The soul of Oriental and belly dance is improvisation—completely losing oneself to the music and dancing without choreography. But how do you do it without stage fright or worrying about what comes next? A few tips to make improvisation come a little more easily to you:
1. Listen to Arabic rhythms, rinse and repeat. The more Arabic and Middle Eastern music you listen to, the more familiar the instruments, familiar melodies, and drum rhythms will become. The reason that a belly dancer can so artfully dance to improvised music, often performed by a live band, is because she can identify the rhythm being used and take cues from the music that will help her choose movements that fit the music and most importantly, knowing what comes next. Listen to different kinds of music, such as drum solos, which focus on percussive sounds that go great with hipwork, and taxims, improvised musical stylings often played by wind or string instruments that often call for elegant and delicate small movements. A few ideas to get you started:
2. Practice improvising everywhere. In the shower, at the kitchen sink, in front of your pet cat, practice improvising movements to your favorite music, whether Middle Eastern or not. Find music that moves you, whether that is Metallica or Nourhanne or Mozart, and practice stringing movements together, flowing without thought between combinations. Practice makes perfect.
- Tip: If you freeze up and don’t know what to do next, start with circles—hip circles, chest circles, shoulder rolls, wrist circles, and imagine the energy and music playing through your body from hip to fingertip and back again. For faster music or with drums, practice your shimmies, layering arm and torso movements on top once you have built up a steady shimmy. There is no such thing as a wrong movement in improvisation!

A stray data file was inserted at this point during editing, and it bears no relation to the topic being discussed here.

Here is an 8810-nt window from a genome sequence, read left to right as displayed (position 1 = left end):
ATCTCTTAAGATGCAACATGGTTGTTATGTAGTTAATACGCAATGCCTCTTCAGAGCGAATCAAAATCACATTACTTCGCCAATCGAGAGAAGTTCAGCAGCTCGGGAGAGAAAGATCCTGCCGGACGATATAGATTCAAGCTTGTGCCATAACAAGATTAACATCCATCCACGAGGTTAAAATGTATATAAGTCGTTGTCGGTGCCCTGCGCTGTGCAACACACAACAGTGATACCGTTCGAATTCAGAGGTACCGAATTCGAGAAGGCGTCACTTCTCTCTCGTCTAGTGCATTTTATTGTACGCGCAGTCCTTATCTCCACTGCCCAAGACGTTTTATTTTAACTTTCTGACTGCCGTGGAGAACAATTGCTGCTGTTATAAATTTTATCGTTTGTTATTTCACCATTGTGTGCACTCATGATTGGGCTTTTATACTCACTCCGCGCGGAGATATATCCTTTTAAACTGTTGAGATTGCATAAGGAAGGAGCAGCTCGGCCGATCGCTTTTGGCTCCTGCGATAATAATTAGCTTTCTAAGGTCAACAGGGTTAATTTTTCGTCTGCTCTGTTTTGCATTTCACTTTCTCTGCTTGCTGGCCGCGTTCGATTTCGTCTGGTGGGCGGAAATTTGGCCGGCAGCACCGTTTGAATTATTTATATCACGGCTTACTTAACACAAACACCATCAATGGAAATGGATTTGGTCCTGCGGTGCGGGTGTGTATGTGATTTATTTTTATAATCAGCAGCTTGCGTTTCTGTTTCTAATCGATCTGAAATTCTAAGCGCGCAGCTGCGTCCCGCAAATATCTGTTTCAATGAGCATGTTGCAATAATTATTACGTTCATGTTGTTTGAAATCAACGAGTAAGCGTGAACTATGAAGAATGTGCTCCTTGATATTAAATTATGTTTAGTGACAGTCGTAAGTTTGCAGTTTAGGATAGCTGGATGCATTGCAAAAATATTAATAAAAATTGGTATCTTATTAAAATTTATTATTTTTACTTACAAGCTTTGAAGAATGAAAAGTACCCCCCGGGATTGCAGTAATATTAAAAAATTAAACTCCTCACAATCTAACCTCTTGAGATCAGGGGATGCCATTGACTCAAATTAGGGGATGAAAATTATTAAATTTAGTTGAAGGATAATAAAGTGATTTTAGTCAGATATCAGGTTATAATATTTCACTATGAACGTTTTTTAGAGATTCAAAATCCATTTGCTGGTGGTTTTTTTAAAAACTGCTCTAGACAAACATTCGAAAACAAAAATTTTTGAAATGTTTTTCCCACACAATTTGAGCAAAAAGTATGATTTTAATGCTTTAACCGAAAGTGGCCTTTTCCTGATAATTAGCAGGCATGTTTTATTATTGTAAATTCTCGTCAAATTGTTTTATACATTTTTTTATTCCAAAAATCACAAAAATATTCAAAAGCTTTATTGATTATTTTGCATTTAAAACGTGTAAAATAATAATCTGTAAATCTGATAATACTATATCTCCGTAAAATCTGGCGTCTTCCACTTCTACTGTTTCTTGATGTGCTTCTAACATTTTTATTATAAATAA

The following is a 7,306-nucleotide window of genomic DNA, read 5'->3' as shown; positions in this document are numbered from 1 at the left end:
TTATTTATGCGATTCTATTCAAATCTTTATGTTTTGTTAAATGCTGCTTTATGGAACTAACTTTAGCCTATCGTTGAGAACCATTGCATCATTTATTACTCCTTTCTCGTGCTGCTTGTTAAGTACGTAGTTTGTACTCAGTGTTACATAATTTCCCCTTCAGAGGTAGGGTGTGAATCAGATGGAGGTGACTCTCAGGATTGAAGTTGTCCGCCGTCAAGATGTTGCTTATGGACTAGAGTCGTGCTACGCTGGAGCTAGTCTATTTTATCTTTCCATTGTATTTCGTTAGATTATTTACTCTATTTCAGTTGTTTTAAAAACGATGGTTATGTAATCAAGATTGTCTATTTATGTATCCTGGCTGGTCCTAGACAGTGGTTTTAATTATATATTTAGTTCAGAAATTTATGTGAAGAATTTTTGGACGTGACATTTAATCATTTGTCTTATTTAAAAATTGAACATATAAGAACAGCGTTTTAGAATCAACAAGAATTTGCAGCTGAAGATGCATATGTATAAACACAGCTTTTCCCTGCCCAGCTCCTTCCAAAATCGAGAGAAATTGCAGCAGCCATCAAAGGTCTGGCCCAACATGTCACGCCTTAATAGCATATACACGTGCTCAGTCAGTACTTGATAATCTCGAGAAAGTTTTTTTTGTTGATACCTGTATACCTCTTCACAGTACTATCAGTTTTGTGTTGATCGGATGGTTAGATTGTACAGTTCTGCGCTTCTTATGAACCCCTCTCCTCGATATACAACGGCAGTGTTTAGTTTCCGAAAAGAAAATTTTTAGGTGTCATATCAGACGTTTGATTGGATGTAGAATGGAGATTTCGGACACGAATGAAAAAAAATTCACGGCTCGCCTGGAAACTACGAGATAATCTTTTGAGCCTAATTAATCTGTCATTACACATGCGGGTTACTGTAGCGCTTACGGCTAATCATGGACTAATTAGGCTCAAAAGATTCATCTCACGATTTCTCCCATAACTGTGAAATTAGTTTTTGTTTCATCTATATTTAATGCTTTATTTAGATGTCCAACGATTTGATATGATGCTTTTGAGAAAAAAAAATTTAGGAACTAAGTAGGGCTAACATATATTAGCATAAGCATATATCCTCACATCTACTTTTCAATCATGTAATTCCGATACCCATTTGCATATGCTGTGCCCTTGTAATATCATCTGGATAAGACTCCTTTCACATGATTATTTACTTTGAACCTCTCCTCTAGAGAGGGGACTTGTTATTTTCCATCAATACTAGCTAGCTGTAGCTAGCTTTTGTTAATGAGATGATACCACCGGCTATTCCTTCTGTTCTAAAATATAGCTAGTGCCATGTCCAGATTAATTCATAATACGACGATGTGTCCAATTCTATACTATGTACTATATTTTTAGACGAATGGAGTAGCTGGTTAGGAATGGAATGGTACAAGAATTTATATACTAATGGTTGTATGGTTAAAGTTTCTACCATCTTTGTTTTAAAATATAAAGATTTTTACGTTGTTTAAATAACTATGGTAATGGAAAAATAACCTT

3. Riff off of choreography. If you are the type of dancer who vastly prefers choreography to improvisation, you can use your choreographed routine as training wheels to improvise off of. Start with your choreography, and when you are feeling confident, throw in some new moves. If you get stuck or run out of ideas, you can revert back to your choreography and no one will be the wiser!
4. Slow down, waaaay down. The temptation to speed up your dancing when improvising is strong. Challenge yourself to try dancing to different musical tempos and slowing down movements and allow for moment of breath in between. You are the embodiment of the music—when the music calls for smooth, even shimmies or for big turns or slow-as-honey ooey gooey undulations, do it! Some slow songs to inspire you:
5. Build up a bag of tricks. Take inspiration from your favorite belly dancers and dance videos for “tricks” that you can throw into your improvised dancing when you run out of moves or need something unexpected. For example, look at how you can use your hair or even eyebrows as props and extensions of movements or emphasis, such as a hair whip for a drum’s dum or to interact with the audience with a facial expression that gives meaning to the lyrics of the song. Other tricks include theatrical twists to add to the song’s content (kicking your foot up when the singer goes on about brushing her old love like dirt off her shoe) or have a lighthearted moment with an audience member (like dancing exaggeratedly after a waiter or wrapping a veil like a turban around a man’s head). You are not just improvising dance moves, but with the song’s meaning, the space you are dancing in, and your audience. A few of my favorites: